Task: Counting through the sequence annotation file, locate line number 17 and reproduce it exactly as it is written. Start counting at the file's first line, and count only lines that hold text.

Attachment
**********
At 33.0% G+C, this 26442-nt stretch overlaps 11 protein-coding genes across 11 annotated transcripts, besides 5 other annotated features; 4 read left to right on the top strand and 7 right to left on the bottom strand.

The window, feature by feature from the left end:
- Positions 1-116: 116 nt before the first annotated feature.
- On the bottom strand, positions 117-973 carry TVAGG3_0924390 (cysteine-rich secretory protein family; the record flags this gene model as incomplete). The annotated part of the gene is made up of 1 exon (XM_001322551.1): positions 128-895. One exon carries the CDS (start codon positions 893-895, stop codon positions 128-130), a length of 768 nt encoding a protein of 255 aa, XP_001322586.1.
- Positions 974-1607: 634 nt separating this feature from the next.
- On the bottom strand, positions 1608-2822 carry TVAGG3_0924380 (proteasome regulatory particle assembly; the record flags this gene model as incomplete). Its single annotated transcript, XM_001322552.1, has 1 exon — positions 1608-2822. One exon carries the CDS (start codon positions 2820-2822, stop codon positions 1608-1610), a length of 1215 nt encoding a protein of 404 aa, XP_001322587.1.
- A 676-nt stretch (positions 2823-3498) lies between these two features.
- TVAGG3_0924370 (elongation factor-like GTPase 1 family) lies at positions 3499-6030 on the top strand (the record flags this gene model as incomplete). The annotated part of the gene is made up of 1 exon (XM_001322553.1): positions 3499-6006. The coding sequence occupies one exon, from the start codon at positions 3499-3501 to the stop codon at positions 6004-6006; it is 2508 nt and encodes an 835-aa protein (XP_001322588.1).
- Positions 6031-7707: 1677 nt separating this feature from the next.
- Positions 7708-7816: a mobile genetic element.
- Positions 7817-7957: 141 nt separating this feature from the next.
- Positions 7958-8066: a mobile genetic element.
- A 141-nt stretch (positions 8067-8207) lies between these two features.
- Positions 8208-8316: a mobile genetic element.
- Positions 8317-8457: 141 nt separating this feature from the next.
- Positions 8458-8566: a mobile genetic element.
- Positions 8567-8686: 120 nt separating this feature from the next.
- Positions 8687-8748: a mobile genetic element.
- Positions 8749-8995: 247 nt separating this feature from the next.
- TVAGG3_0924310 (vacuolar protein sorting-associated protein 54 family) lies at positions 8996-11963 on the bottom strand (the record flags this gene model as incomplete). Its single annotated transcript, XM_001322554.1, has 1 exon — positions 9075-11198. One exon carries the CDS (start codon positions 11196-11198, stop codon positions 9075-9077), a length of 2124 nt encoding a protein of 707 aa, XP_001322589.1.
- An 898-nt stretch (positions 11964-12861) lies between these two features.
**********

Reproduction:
- Positions 8567-8686: 120 nt separating this feature from the next.